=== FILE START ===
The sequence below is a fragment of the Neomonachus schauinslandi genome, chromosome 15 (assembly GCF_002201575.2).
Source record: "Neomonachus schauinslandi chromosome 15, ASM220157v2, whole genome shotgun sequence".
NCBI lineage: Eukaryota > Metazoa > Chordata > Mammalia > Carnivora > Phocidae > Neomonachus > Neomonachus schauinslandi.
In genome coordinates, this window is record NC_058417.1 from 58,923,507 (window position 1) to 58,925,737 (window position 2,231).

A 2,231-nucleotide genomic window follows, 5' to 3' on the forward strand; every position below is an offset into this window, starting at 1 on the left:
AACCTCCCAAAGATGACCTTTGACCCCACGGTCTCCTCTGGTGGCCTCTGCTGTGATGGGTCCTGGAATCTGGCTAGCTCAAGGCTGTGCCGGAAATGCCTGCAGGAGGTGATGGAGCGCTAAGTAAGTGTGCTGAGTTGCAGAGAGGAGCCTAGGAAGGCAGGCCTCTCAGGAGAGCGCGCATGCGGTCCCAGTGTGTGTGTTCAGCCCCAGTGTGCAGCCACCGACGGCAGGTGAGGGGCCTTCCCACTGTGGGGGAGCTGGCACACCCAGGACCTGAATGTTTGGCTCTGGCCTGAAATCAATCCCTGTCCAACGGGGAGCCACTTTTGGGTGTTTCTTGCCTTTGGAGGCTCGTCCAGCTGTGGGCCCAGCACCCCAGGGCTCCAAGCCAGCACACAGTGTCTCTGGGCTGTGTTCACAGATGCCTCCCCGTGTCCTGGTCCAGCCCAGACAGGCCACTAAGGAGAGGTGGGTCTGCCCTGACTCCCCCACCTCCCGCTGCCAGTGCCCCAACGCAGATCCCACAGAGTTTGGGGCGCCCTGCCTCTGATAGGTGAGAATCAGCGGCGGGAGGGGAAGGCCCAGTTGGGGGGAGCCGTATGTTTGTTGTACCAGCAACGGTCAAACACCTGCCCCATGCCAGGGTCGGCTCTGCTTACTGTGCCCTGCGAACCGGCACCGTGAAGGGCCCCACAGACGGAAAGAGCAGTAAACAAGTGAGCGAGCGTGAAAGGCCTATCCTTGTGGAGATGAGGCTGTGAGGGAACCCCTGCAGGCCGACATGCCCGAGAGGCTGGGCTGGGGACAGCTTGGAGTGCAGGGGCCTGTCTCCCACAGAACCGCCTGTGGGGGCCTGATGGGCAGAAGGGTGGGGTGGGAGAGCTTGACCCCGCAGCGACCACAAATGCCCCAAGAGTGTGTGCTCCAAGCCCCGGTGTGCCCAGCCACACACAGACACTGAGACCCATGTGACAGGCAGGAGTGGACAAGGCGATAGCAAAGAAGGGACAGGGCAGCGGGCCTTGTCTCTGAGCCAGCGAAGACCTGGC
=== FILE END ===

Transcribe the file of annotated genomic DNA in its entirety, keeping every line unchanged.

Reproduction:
The sequence below is a fragment of the Neomonachus schauinslandi genome, chromosome 15 (assembly GCF_002201575.2).
Source record: "Neomonachus schauinslandi chromosome 15, ASM220157v2, whole genome shotgun sequence".
NCBI lineage: Eukaryota > Metazoa > Chordata > Mammalia > Carnivora > Phocidae > Neomonachus > Neomonachus schauinslandi.
In genome coordinates, this window is record NC_058417.1 from 58,923,507 (window position 1) to 58,925,737 (window position 2,231).

A 2,231-nucleotide genomic window follows, 5' to 3' on the forward strand; every position below is an offset into this window, starting at 1 on the left:
AACCTCCCAAAGATGACCTTTGACCCCACGGTCTCCTCTGGTGGCCTCTGCTGTGATGGGTCCTGGAATCTGGCTAGCTCAAGGCTGTGCCGGAAATGCCTGCAGGAGGTGATGGAGCGCTAAGTAAGTGTGCTGAGTTGCAGAGAGGAGCCTAGGAAGGCAGGCCTCTCAGGAGAGCGCGCATGCGGTCCCAGTGTGTGTGTTCAGCCCCAGTGTGCAGCCACCGACGGCAGGTGAGGGGCCTTCCCACTGTGGGGGAGCTGGCACACCCAGGACCTGAATGTTTGGCTCTGGCCTGAAATCAATCCCTGTCCAACGGGGAGCCACTTTTGGGTGTTTCTTGCCTTTGGAGGCTCGTCCAGCTGTGGGCCCAGCACCCCAGGGCTCCAAGCCAGCACACAGTGTCTCTGGGCTGTGTTCACAGATGCCTCCCCGTGTCCTGGTCCAGCCCAGACAGGCCACTAAGGAGAGGTGGGTCTGCCCTGACTCCCCCACCTCCCGCTGCCAGTGCCCCAACGCAGATCCCACAGAGTTTGGGGCGCCCTGCCTCTGATAGGTGAGAATCAGCGGCGGGAGGGGAAGGCCCAGTTGGGGGGAGCCGTATGTTTGTTGTACCAGCAACGGTCAAACACCTGCCCCATGCCAGGGTCGGCTCTGCTTACTGTGCCCTGCGAACCGGCACCGTGAAGGGCCCCACAGACGGAAAGAGCAGTAAACAAGTGAGCGAGCGTGAAAGGCCTATCCTTGTGGAGATGAGGCTGTGAGGGAACCCCTGCAGGCCGACATGCCCGAGAGGCTGGGCTGGGGACAGCTTGGAGTGCAGGGGCCTGTCTCCCACAGAACCGCCTGTGGGGGCCTGATGGGCAGAAGGGTGGGGTGGGAGAGCTTGACCCCGCAGCGACCACAAATGCCCCAAGAGTGTGTGCTCCAAGCCCCGGTGTGCCCAGCCACACACAGACACTGAGACCCATGTGACAGGCAGGAGTGGACAAGGCGATAGCAAAGAAGGGACAGGGCAGCGGGCCTTGTCTCTGAGCCAGCGAAGACCTGGC